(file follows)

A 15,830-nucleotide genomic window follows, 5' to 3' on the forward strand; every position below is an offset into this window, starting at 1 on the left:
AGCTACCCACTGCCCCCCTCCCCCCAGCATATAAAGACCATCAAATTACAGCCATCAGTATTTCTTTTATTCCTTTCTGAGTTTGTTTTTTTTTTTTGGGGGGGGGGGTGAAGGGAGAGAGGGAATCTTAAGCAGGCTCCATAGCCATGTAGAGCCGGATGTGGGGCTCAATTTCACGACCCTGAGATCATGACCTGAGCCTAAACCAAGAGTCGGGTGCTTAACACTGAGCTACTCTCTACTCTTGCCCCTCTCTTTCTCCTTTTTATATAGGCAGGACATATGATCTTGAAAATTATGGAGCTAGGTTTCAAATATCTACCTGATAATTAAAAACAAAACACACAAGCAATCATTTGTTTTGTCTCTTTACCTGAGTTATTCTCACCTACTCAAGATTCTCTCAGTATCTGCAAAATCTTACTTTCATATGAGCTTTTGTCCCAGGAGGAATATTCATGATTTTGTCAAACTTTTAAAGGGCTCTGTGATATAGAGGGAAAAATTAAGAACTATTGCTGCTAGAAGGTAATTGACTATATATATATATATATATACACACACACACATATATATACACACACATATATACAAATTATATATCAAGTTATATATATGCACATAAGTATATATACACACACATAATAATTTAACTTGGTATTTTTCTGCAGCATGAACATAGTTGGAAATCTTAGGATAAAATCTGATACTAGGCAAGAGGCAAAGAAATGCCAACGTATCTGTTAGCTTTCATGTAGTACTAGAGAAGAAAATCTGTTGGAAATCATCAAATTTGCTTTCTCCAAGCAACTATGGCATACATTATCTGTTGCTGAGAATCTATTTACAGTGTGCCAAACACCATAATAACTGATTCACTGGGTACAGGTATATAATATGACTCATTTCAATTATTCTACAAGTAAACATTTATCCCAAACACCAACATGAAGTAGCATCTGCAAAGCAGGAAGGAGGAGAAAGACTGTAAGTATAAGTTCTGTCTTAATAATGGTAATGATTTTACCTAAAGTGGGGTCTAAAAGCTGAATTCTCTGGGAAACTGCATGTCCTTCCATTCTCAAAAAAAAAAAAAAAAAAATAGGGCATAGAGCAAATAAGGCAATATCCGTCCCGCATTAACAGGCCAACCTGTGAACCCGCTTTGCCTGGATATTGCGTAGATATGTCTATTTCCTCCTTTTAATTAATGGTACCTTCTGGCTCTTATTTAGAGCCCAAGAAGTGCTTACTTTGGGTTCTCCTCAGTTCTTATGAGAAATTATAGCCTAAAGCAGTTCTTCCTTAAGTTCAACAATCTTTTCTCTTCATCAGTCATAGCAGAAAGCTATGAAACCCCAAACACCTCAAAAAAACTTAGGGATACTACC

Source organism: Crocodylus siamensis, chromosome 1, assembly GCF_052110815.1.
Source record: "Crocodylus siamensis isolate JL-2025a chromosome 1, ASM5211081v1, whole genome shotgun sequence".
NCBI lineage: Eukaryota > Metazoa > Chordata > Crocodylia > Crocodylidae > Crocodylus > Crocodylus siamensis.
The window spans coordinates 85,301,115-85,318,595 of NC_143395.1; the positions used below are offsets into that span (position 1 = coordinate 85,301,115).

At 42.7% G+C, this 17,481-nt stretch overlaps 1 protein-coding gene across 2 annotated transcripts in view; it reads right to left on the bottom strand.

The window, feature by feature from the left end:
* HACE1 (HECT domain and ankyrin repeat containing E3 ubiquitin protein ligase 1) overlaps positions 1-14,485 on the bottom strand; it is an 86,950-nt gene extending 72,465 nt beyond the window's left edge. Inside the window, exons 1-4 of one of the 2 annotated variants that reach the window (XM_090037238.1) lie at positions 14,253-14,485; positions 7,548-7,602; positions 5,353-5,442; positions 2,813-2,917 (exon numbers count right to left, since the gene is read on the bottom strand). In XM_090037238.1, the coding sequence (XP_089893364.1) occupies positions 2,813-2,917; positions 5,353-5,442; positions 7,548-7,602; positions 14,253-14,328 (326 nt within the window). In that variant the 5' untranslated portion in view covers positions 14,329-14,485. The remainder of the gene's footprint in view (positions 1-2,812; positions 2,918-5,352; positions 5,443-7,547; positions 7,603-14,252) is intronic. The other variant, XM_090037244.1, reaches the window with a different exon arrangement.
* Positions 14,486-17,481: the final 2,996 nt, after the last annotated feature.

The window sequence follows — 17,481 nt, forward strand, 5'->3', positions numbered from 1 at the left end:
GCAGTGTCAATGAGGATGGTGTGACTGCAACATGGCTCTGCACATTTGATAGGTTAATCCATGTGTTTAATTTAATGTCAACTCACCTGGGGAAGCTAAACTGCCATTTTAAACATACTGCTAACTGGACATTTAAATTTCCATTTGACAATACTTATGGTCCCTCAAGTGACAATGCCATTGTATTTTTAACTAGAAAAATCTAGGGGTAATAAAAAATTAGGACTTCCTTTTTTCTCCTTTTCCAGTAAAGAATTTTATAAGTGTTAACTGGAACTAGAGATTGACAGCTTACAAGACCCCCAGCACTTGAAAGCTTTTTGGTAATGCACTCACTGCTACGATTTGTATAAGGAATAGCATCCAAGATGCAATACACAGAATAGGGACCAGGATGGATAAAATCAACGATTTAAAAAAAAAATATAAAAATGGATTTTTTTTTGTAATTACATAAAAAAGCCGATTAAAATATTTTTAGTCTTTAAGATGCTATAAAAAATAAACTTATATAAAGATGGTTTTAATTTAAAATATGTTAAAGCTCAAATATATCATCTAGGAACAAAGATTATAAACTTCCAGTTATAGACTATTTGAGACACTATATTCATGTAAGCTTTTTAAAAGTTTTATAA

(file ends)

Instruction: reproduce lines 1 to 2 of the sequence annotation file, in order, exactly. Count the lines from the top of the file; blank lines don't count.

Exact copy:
A 15,830-nucleotide genomic window follows, 5' to 3' on the forward strand; every position below is an offset into this window, starting at 1 on the left:
AGCTACCCACTGCCCCCCTCCCCCCAGCATATAAAGACCATCAAATTACAGCCATCAGTATTTCTTTTATTCCTTTCTGAGTTTGTTTTTTTTTTTTGGGGGGGGGGGTGAAGGGAGAGAGGGAATCTTAAGCAGGCTCCATAGCCATGTAGAGCCGGATGTGGGGCTCAATTTCACGACCCTGAGATCATGACCTGAGCCTAAACCAAGAGTCGGGTGCTTAACACTGAGCTACTCTCTACTCTTGCCCCTCTCTTTCTCCTTTTTATATAGGCAGGACATATGATCTTGAAAATTATGGAGCTAGGTTTCAAATATCTACCTGATAATTAAAAACAAAACACACAAGCAATCATTTGTTTTGTCTCTTTACCTGAGTTATTCTCACCTACTCAAGATTCTCTCAGTATCTGCAAAATCTTACTTTCATATGAGCTTTTGTCCCAGGAGGAATATTCATGATTTTGTCAAACTTTTAAAGGGCTCTGTGATATAGAGGGAAAAATTAAGAACTATTGCTGCTAGAAGGTAATTGACTATATATATATATATATATACACACACACACATATATATACACACACATATATACAAATTATATATCAAGTTATATATATGCACATAAGTATATATACACACACATAATAATTTAACTTGGTATTTTTCTGCAGCATGAACATAGTTGGAAATCTTAGGATAAAATCTGATACTAGGCAAGAGGCAAAGAAATGCCAACGTATCTGTTAGCTTTCATGTAGTACTAGAGAAGAAAATCTGTTGGAAATCATCAAATTTGCTTTCTCCAAGCAACTATGGCATACATTATCTGTTGCTGAGAATCTATTTACAGTGTGCCAAACACCATAATAACTGATTCACTGGGTACAGGTATATAATATGACTCATTTCAATTATTCTACAAGTAAACATTTATCCCAAACACCAACATGAAGTAGCATCTGCAAAGCAGGAAGGAGGAGAAAGACTGTAAGTATAAGTTCTGTCTTAATAATGGTAATGATTTTACCTAAAGTGGGGTCTAAAAGCTGAATTCTCTGGGAAACTGCATGTCCTTCCATTCTCAAAAAAAAAAAAAAAAAAATAGGGCATAGAGCAAATAAGGCAATATCCGTCCCGCATTAACAGGCCAACCTGTGAACCCGCTTTGCCTGGATATTGCGTAGATATGTCTATTTCCTCCTTTTAATTAATGGTACCTTCTGGCTCTTATTTAGAGCCCAAGAAGTGCTTACTTTGGGTTCTCCTCAGTTCTTATGAGAAATTATAGCCTAAAGCAGTTCTTCCTTAAGTTCAACAATCTTTTCTCTTCATCAGTCATAGCAGAAAGCTATGAAACCCCAAACACCTCAAAAAAACTTAGGGATACTACC